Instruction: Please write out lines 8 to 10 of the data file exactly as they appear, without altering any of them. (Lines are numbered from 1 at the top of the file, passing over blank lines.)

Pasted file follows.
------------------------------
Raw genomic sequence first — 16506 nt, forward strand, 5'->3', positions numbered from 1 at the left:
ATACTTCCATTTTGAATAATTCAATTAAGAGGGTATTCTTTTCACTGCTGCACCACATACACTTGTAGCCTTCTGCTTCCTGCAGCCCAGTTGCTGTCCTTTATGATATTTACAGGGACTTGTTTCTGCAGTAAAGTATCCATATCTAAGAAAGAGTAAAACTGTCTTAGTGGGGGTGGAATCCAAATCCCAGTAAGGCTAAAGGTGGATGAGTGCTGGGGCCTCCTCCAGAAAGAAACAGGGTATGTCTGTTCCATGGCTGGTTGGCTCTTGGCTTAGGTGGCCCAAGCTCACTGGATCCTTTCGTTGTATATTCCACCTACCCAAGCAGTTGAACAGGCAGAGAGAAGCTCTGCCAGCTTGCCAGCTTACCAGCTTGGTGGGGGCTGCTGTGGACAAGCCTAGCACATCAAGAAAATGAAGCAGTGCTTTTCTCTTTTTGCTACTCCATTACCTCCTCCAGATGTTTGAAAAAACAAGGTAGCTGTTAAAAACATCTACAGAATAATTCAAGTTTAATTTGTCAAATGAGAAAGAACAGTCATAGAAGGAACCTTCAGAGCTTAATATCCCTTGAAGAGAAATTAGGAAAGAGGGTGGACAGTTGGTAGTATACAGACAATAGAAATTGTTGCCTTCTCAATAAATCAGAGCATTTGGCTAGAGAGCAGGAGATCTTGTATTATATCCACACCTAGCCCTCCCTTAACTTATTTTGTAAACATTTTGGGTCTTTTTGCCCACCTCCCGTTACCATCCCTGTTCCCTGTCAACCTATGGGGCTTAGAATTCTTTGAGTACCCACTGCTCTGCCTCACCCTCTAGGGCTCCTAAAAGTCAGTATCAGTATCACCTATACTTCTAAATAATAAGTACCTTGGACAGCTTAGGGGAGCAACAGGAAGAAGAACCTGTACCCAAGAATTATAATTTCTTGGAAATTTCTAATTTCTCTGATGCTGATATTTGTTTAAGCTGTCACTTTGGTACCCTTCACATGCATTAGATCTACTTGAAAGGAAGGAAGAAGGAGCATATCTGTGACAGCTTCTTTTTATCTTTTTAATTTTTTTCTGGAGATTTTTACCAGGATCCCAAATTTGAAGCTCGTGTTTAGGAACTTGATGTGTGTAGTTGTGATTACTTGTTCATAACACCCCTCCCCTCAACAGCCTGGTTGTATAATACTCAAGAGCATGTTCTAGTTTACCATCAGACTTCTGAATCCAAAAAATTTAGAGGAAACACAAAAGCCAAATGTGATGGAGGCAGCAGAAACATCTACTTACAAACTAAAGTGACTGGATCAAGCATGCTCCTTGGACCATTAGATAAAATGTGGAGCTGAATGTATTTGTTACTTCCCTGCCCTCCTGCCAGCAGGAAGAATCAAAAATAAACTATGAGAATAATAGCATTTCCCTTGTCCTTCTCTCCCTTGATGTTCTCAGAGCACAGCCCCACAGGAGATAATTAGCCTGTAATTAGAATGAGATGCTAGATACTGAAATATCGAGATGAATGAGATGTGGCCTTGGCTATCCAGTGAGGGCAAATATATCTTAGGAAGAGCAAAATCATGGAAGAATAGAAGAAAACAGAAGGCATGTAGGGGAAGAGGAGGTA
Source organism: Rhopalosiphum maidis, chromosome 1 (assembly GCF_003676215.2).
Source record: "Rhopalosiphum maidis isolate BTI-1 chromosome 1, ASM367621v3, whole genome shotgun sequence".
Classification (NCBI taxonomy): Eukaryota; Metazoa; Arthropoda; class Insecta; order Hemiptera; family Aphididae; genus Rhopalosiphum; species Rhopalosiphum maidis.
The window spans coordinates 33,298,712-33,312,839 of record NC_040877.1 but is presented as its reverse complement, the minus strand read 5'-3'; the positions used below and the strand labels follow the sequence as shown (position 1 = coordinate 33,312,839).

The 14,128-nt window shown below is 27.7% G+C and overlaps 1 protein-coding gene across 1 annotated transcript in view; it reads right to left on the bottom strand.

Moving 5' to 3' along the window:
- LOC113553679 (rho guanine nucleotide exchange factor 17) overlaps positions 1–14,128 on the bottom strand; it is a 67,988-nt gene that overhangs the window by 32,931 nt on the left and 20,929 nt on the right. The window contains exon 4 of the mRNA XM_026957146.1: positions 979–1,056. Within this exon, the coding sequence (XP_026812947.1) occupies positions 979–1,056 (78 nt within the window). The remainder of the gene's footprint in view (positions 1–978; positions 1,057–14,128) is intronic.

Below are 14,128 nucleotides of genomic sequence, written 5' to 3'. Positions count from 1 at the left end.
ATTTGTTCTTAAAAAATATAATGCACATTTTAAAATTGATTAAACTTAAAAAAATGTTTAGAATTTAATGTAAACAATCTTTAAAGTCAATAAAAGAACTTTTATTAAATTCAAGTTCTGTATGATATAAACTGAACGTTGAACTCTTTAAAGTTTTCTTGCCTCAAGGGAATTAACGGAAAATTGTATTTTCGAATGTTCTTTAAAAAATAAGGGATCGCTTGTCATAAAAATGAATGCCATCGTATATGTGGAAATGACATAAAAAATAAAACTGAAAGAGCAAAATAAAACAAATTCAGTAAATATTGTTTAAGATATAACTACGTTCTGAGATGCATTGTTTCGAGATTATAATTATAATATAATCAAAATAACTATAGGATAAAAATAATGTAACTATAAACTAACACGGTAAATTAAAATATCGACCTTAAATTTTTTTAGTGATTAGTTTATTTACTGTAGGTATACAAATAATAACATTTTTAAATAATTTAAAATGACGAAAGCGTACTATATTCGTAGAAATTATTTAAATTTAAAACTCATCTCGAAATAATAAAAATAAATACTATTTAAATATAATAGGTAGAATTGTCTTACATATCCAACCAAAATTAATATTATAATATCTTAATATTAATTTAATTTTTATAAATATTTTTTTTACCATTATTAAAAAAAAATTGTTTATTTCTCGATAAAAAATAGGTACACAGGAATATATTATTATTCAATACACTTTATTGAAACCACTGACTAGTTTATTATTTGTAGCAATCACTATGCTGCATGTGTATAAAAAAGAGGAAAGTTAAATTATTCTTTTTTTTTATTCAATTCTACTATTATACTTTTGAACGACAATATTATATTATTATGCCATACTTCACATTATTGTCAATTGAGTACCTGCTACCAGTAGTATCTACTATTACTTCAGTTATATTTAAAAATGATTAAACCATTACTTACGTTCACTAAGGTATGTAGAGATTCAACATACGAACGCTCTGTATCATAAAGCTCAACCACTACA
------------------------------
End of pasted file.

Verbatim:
Moving 5' to 3' along the window:
- LOC113553679 (rho guanine nucleotide exchange factor 17) overlaps positions 1–14,128 on the bottom strand; it is a 67,988-nt gene that overhangs the window by 32,931 nt on the left and 20,929 nt on the right. The window contains exon 4 of the mRNA XM_026957146.1: positions 979–1,056. Within this exon, the coding sequence (XP_026812947.1) occupies positions 979–1,056 (78 nt within the window). The remainder of the gene's footprint in view (positions 1–978; positions 1,057–14,128) is intronic.

Below are 14,128 nucleotides of genomic sequence, written 5' to 3'. Positions count from 1 at the left end.